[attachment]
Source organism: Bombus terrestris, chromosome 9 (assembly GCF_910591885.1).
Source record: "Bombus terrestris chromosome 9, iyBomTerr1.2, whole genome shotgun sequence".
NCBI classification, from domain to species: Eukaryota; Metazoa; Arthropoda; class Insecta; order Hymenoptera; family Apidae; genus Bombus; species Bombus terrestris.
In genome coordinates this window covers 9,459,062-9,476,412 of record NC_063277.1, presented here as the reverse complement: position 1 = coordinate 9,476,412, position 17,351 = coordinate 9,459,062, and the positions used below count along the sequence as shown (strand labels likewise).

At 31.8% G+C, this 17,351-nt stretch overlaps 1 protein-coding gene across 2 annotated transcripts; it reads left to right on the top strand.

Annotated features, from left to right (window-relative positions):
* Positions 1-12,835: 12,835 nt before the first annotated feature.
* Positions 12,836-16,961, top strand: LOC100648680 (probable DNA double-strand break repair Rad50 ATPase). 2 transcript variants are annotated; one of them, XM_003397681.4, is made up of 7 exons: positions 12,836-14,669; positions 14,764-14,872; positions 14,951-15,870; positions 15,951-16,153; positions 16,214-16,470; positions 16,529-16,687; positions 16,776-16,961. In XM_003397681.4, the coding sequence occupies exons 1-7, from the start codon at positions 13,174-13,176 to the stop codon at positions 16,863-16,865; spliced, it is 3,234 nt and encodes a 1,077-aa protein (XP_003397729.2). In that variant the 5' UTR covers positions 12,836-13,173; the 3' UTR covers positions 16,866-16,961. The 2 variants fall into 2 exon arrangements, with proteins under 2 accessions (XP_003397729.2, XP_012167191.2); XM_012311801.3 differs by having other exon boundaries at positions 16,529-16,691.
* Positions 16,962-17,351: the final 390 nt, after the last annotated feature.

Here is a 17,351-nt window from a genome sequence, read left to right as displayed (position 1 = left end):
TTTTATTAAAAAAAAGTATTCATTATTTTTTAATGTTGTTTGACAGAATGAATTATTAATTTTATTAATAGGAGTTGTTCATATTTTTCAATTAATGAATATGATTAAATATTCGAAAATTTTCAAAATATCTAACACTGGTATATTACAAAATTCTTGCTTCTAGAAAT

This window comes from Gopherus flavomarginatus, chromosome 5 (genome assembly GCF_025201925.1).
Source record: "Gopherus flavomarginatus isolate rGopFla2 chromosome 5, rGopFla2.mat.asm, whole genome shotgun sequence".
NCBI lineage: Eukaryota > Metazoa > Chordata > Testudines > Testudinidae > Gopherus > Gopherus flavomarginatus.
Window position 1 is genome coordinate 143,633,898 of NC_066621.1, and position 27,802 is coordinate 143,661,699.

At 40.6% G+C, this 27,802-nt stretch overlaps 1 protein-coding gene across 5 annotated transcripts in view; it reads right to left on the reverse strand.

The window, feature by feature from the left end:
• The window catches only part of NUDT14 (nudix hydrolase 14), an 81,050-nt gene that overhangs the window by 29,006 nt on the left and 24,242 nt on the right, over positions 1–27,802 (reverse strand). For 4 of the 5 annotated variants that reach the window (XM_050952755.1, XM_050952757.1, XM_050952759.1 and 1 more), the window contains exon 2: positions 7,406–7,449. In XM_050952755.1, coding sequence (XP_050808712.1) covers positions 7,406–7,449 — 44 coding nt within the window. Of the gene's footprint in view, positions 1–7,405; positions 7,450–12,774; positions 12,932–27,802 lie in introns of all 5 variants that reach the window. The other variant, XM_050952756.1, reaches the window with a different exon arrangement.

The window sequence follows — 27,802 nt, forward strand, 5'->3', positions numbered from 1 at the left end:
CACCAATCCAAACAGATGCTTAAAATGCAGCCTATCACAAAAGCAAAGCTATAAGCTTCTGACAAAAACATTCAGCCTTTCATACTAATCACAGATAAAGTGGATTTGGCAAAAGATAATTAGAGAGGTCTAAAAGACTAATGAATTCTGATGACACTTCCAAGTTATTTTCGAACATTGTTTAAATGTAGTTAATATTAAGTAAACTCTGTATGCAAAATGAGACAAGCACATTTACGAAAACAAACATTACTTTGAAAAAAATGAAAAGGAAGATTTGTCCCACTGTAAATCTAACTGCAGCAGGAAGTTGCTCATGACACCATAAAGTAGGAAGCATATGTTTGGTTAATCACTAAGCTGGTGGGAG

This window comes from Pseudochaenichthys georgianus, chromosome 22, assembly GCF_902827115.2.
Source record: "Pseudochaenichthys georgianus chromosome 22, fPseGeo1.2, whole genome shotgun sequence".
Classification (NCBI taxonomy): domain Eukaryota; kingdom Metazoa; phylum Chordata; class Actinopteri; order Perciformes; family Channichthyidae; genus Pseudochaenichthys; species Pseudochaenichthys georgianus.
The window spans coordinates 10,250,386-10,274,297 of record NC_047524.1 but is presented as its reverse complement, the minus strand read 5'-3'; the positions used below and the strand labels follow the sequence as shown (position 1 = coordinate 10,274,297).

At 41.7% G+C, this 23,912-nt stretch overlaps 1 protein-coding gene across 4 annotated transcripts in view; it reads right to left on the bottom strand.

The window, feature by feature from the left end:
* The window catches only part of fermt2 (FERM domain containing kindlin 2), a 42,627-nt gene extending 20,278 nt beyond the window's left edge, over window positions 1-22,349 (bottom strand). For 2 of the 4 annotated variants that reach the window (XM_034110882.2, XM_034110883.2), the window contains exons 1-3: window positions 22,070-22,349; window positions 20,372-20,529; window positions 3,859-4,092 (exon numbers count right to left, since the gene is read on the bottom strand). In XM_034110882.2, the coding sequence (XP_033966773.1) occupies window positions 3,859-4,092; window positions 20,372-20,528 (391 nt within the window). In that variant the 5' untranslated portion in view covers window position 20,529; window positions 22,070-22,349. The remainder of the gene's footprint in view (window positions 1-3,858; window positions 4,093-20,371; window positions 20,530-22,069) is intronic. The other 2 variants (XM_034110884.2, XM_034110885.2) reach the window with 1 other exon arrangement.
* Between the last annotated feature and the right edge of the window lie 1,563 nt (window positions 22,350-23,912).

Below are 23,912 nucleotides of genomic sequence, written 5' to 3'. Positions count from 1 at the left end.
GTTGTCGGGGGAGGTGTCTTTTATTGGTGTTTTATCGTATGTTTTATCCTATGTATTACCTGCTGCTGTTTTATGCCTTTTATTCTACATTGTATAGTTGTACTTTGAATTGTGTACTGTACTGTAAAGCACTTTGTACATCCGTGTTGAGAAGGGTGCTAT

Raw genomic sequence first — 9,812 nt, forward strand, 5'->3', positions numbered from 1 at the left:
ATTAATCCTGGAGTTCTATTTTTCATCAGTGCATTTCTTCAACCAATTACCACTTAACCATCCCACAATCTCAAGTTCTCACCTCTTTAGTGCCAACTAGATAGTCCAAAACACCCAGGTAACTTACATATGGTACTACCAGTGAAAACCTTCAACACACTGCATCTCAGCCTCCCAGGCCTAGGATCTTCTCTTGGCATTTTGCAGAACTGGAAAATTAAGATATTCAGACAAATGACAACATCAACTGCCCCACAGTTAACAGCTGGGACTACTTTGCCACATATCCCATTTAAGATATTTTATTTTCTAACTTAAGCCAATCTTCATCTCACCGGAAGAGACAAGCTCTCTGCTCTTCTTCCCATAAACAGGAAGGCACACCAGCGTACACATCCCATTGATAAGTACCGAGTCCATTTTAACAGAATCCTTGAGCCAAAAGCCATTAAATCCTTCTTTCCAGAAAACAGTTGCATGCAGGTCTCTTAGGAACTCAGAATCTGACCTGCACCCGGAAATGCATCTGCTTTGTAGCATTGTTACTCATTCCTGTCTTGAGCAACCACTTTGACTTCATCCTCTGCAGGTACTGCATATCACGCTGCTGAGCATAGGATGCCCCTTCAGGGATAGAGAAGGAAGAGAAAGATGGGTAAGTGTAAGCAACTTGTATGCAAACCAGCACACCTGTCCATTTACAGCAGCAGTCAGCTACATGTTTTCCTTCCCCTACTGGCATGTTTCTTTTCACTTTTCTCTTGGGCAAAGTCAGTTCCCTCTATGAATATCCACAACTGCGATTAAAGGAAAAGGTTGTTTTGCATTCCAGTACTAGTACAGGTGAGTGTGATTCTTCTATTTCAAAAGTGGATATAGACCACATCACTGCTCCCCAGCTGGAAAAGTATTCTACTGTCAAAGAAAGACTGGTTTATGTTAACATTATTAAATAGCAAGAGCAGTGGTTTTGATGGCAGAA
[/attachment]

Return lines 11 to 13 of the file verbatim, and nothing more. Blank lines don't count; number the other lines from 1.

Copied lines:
TTTTATTAAAAAAAAGTATTCATTATTTTTTAATGTTGTTTGACAGAATGAATTATTAATTTTATTAATAGGAGTTGTTCATATTTTTCAATTAATGAATATGATTAAATATTCGAAAATTTTCAAAATATCTAACACTGGTATATTACAAAATTCTTGCTTCTAGAAAT

This window comes from Gopherus flavomarginatus, chromosome 5 (genome assembly GCF_025201925.1).
Source record: "Gopherus flavomarginatus isolate rGopFla2 chromosome 5, rGopFla2.mat.asm, whole genome shotgun sequence".